The owner has the choice of whether to allow the sub-tenant to stay in their premises

One of the grounds for evicting a statutory tenant is subletting despite this not being allowed. When a tenant, despite the express prohibition in the rental agreement not to sublet, assigns or grants permission to a third party to use the rented premises, this violates their obligation not to sublet, article 11 (1) (d) of the Rent Control Law 23/83. The same applies in the event that the tenant has sublet or otherwise parted with the possession of all or any part of the property and makes, either directly or indirectly, a profit which in relation to the rent he pays is unreasonably disproportionate, article 11 (1) (e).

Usually in rental agreements there is an express provision that the tenant does not have the right to sublease, assign or licence to a third party, all or part of the rented premises, without the prior consent of the owner. However, it could be allowed if the tenant forms a company or gives possession to members of their family, or the owner, despite the prohibition, may not be entitled to unreasonably refuse to give consent. The content and terms of the tenancy agreement are a primary element which the court will consider in deciding whether to issue an eviction order, as well as the identity of the natural persons in the property and other relevant circumstances.

It is a necessary condition that the owner sends or serves a written warning to the tenant at least one month in advance, asking them to vacate the premises. Furthermore, the tenant must be statutory, a status they acquire when the time period of the first rental has expired but they retain possession of the property. Also, the property must be located within the boundaries of an area controlled by the Rent Control Law, the premises must have been completed before December 31, 1999 and have been rented or offered for rent on that date.

Subletting can be an independent or severable ground for eviction, as long as the owner convinces the court that subletting has taken place and that the grounds for the issuance of a recovery order are met. The payment of the rent, for example, by a company instead of the tenant does not in itself prove subletting or renting of the premises or its possession by it. Evidence is needed to prove that the tenant has been alienated from possession and that the new person residing or carrying out business in the premises is not the tenant.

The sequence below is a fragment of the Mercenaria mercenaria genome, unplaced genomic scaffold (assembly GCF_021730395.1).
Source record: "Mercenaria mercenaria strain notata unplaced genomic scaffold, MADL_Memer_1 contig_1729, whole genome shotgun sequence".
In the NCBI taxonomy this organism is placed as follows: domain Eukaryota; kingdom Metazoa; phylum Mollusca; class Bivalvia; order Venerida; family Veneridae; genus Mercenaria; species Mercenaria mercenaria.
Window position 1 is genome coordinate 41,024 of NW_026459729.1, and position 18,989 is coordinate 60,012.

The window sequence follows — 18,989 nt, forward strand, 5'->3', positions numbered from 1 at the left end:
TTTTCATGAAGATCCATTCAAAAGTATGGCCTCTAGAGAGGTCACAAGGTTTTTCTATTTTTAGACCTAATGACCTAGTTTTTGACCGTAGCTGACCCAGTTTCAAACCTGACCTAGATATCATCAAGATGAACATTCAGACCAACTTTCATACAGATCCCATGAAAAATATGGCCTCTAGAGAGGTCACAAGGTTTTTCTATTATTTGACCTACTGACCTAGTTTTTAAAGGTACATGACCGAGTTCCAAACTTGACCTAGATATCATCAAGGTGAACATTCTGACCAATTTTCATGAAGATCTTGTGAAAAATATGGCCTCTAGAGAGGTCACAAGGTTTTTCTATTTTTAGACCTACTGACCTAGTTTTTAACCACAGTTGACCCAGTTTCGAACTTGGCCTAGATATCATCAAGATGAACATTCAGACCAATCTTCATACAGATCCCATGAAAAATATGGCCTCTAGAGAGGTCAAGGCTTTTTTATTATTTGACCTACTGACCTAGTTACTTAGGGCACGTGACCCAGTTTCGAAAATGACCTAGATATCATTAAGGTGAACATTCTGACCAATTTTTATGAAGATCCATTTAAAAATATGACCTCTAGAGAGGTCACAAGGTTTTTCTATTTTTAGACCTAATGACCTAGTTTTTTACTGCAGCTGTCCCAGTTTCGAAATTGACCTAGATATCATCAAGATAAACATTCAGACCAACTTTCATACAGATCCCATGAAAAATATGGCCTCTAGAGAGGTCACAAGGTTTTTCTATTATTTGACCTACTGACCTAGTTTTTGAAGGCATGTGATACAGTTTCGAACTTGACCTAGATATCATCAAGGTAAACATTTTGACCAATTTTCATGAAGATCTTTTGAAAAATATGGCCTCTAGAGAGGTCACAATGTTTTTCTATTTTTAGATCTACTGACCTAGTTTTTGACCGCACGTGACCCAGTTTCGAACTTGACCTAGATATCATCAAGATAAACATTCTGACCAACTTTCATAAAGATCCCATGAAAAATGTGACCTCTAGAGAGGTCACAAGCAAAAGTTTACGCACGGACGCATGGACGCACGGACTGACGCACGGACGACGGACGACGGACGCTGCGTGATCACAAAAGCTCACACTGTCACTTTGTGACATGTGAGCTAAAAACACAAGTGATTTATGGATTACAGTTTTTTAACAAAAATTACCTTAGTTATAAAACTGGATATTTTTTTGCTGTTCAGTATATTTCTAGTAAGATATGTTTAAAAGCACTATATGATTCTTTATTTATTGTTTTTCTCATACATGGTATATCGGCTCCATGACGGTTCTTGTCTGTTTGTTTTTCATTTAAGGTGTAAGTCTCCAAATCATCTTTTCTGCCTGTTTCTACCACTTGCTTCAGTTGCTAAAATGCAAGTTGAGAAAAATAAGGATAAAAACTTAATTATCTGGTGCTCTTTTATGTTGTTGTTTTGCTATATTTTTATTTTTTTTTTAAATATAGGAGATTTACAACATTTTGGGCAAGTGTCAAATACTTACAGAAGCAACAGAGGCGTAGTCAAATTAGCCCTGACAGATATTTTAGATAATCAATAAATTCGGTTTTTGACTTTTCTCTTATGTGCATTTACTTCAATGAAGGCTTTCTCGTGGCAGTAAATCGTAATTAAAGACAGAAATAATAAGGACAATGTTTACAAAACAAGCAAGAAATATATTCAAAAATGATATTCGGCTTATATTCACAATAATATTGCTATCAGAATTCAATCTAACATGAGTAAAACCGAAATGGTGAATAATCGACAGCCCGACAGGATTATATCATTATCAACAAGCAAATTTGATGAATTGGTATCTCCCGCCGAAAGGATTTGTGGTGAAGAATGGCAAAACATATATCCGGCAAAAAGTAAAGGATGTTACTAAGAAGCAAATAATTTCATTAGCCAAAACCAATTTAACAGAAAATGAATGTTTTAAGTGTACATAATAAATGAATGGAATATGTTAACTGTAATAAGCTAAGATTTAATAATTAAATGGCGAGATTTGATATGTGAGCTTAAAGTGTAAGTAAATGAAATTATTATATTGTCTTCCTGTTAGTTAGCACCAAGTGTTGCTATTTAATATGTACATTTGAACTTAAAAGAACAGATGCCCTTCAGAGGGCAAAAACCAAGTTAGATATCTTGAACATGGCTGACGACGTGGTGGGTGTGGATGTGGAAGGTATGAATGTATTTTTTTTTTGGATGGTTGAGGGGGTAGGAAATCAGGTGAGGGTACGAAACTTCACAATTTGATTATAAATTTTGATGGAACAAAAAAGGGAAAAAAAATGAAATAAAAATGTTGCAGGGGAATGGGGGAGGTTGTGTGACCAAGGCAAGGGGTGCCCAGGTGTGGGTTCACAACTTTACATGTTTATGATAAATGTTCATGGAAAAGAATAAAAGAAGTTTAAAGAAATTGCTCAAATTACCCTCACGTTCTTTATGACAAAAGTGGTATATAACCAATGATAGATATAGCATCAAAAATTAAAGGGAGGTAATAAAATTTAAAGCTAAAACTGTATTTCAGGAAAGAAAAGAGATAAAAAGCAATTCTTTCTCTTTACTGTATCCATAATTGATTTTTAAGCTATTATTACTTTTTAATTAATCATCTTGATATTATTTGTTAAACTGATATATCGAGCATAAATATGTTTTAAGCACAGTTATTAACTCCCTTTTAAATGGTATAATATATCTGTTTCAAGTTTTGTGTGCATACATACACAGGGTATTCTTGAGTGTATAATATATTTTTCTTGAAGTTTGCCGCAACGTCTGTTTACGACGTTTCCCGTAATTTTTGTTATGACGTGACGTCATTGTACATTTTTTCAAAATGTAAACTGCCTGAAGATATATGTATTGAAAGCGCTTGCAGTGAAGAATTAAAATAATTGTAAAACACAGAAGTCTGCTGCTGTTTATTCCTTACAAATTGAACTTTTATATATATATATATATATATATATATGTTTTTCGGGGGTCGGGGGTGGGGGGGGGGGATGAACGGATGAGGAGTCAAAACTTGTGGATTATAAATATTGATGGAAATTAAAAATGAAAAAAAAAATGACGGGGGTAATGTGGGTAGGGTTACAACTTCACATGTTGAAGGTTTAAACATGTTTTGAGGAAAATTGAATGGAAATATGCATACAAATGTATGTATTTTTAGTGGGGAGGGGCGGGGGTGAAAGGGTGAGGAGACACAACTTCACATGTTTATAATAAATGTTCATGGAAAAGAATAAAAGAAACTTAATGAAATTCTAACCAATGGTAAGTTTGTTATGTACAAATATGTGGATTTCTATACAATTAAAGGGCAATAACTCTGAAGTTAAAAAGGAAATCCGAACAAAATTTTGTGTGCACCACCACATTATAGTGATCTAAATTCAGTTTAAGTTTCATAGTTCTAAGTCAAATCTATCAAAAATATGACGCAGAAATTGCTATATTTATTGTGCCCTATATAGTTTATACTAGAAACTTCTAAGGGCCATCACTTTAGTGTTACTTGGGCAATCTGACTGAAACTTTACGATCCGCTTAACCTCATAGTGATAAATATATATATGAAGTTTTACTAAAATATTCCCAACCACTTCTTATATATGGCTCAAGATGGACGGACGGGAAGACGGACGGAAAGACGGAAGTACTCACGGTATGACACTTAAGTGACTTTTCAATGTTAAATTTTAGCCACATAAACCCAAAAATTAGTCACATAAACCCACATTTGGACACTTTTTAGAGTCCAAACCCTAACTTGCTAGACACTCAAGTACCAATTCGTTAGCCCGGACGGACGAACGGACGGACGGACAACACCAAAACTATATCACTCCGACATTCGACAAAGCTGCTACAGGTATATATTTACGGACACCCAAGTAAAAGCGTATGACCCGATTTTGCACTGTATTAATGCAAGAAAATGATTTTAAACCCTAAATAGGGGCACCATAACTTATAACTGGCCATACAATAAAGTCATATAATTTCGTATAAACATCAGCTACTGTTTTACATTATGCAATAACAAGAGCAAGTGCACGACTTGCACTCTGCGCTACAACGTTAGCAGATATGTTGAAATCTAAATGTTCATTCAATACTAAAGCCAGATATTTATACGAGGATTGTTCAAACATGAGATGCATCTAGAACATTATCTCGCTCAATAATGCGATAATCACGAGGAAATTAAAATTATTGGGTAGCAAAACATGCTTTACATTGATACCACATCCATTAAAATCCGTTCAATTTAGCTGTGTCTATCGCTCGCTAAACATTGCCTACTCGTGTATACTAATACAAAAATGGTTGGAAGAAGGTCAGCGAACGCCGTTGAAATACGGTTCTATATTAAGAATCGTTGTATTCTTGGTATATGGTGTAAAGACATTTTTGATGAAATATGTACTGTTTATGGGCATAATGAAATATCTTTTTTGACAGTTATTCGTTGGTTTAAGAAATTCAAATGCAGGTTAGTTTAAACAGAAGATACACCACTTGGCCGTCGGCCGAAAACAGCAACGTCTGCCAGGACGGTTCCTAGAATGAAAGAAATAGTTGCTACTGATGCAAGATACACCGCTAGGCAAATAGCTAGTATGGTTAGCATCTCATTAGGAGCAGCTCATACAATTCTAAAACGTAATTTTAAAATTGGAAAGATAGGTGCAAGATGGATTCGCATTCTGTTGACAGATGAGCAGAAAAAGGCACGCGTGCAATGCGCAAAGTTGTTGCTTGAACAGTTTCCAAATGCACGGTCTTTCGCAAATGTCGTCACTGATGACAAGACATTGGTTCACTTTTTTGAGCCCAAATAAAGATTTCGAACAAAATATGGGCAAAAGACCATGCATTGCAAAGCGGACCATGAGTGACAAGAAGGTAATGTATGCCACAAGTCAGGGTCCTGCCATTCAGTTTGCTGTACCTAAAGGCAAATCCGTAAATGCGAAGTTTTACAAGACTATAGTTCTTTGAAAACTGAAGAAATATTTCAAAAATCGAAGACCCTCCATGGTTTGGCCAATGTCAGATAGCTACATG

According to article 28 (1) of the law, the court may issue an eviction order against both the tenant and the sub-tenant when the tenant is prevented by the terms of the tenancy from subletting or where the sub-tenant uses the premises for illegal or unethical purposes. The order for recovery of possession should state whether or not it will be enforced against the sub-tenant. The option rests with the landlord and it is possible to issue an eviction order against the tenant only and keep the subtenant in the premises.

The President of the Limassol Rent Control Court in a decision concerning a statutory tenant who was in arrears and claimed to have sublet, held that the tenant at no stage secured the landlord’s consent to sublet the premises. Nor did he inform the owner of the sublet before the commencement of the legal proceedings between the parties, despite his express and continuing obligation to obtain the consent of the owner before subletting. The fact that the landlord had no right to unreasonably refuse to grant his consent did not negate the tenant’s obligation to approach him for consent.

The court held that the tenant was prevented from subletting, since the right was subject to conditions which were not met. The circumstances warranted the issuance of an order for the enforcement of the eviction order against the subtenant and the court issued the order against the tenant for non-payment of rents, to be enforced against any subtenant as well.

George Coucounis is a lawyer specialising in the Immovable Property Law, based in Larnaca. E-mail: [email protected], tel: 24818288